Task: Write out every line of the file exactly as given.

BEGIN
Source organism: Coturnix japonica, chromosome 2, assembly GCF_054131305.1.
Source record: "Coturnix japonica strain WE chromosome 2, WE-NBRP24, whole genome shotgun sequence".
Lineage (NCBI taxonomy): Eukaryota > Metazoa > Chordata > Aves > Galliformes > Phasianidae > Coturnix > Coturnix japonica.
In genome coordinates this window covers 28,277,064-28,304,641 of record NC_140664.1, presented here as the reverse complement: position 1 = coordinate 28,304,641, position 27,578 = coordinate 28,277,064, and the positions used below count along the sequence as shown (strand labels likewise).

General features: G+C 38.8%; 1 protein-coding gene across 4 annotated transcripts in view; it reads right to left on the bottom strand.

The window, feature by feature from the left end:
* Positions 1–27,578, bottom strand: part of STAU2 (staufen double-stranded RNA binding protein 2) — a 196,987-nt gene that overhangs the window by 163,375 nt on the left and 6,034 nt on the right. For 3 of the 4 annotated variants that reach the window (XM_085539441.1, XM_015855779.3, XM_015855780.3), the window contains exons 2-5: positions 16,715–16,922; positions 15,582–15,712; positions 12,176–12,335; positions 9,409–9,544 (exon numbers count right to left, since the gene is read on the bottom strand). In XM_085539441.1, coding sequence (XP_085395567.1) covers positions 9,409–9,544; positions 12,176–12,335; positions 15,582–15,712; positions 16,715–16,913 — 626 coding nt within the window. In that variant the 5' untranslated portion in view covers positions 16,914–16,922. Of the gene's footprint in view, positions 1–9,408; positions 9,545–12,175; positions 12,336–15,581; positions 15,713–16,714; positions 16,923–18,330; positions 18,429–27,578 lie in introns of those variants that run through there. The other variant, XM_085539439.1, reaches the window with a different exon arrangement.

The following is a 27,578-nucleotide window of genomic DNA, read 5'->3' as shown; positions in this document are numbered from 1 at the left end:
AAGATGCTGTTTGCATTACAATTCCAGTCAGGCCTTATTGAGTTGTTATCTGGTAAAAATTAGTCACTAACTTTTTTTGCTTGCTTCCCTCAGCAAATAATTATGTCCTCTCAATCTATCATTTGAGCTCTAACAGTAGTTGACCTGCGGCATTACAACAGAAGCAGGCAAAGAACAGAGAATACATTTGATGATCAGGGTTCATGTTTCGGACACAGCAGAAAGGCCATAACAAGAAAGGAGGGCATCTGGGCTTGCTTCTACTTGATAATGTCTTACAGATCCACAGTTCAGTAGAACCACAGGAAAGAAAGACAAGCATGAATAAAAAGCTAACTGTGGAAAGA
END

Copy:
Source organism: Coturnix japonica, chromosome 2, assembly GCF_054131305.1.
Source record: "Coturnix japonica strain WE chromosome 2, WE-NBRP24, whole genome shotgun sequence".
Lineage (NCBI taxonomy): Eukaryota > Metazoa > Chordata > Aves > Galliformes > Phasianidae > Coturnix > Coturnix japonica.
In genome coordinates this window covers 28,277,064-28,304,641 of record NC_140664.1, presented here as the reverse complement: position 1 = coordinate 28,304,641, position 27,578 = coordinate 28,277,064, and the positions used below count along the sequence as shown (strand labels likewise).

General features: G+C 38.8%; 1 protein-coding gene across 4 annotated transcripts in view; it reads right to left on the bottom strand.

The window, feature by feature from the left end:
* Positions 1–27,578, bottom strand: part of STAU2 (staufen double-stranded RNA binding protein 2) — a 196,987-nt gene that overhangs the window by 163,375 nt on the left and 6,034 nt on the right. For 3 of the 4 annotated variants that reach the window (XM_085539441.1, XM_015855779.3, XM_015855780.3), the window contains exons 2-5: positions 16,715–16,922; positions 15,582–15,712; positions 12,176–12,335; positions 9,409–9,544 (exon numbers count right to left, since the gene is read on the bottom strand). In XM_085539441.1, coding sequence (XP_085395567.1) covers positions 9,409–9,544; positions 12,176–12,335; positions 15,582–15,712; positions 16,715–16,913 — 626 coding nt within the window. In that variant the 5' untranslated portion in view covers positions 16,914–16,922. Of the gene's footprint in view, positions 1–9,408; positions 9,545–12,175; positions 12,336–15,581; positions 15,713–16,714; positions 16,923–18,330; positions 18,429–27,578 lie in introns of those variants that run through there. The other variant, XM_085539439.1, reaches the window with a different exon arrangement.

The following is a 27,578-nucleotide window of genomic DNA, read 5'->3' as shown; positions in this document are numbered from 1 at the left end:
AAGATGCTGTTTGCATTACAATTCCAGTCAGGCCTTATTGAGTTGTTATCTGGTAAAAATTAGTCACTAACTTTTTTTGCTTGCTTCCCTCAGCAAATAATTATGTCCTCTCAATCTATCATTTGAGCTCTAACAGTAGTTGACCTGCGGCATTACAACAGAAGCAGGCAAAGAACAGAGAATACATTTGATGATCAGGGTTCATGTTTCGGACACAGCAGAAAGGCCATAACAAGAAAGGAGGGCATCTGGGCTTGCTTCTACTTGATAATGTCTTACAGATCCACAGTTCAGTAGAACCACAGGAAAGAAAGACAAGCATGAATAAAAAGCTAACTGTGGAAAGA